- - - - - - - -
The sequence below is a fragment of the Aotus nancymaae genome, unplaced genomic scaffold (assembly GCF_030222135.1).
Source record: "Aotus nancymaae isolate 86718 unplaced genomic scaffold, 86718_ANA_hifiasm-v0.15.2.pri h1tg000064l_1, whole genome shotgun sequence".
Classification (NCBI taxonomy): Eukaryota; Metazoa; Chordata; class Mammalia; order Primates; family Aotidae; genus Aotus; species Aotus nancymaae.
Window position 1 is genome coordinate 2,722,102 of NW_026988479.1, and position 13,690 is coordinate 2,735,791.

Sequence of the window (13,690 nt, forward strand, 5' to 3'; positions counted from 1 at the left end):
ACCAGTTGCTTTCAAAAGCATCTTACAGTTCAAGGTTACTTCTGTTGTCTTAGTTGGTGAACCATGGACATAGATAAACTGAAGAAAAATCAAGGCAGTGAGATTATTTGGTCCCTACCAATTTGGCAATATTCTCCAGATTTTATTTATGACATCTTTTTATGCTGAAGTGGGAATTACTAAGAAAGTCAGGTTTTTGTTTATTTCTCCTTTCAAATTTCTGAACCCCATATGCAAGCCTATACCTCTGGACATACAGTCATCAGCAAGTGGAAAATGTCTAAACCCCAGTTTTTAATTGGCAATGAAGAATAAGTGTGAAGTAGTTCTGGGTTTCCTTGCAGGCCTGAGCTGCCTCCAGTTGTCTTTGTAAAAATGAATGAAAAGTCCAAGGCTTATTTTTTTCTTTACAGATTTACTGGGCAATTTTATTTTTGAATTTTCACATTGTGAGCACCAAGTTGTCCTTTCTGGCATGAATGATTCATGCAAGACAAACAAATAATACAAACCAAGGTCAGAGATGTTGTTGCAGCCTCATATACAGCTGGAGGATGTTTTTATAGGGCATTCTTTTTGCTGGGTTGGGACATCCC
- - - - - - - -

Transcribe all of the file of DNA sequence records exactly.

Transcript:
The sequence below is a fragment of the Aotus nancymaae genome, unplaced genomic scaffold (assembly GCF_030222135.1).
Source record: "Aotus nancymaae isolate 86718 unplaced genomic scaffold, 86718_ANA_hifiasm-v0.15.2.pri h1tg000064l_1, whole genome shotgun sequence".
Classification (NCBI taxonomy): Eukaryota; Metazoa; Chordata; class Mammalia; order Primates; family Aotidae; genus Aotus; species Aotus nancymaae.
Window position 1 is genome coordinate 2,722,102 of NW_026988479.1, and position 13,690 is coordinate 2,735,791.

Sequence of the window (13,690 nt, forward strand, 5' to 3'; positions counted from 1 at the left end):
ACCAGTTGCTTTCAAAAGCATCTTACAGTTCAAGGTTACTTCTGTTGTCTTAGTTGGTGAACCATGGACATAGATAAACTGAAGAAAAATCAAGGCAGTGAGATTATTTGGTCCCTACCAATTTGGCAATATTCTCCAGATTTTATTTATGACATCTTTTTATGCTGAAGTGGGAATTACTAAGAAAGTCAGGTTTTTGTTTATTTCTCCTTTCAAATTTCTGAACCCCATATGCAAGCCTATACCTCTGGACATACAGTCATCAGCAAGTGGAAAATGTCTAAACCCCAGTTTTTAATTGGCAATGAAGAATAAGTGTGAAGTAGTTCTGGGTTTCCTTGCAGGCCTGAGCTGCCTCCAGTTGTCTTTGTAAAAATGAATGAAAAGTCCAAGGCTTATTTTTTTCTTTACAGATTTACTGGGCAATTTTATTTTTGAATTTTCACATTGTGAGCACCAAGTTGTCCTTTCTGGCATGAATGATTCATGCAAGACAAACAAATAATACAAACCAAGGTCAGAGATGTTGTTGCAGCCTCATATACAGCTGGAGGATGTTTTTATAGGGCATTCTTTTTGCTGGGTTGGGACATCCC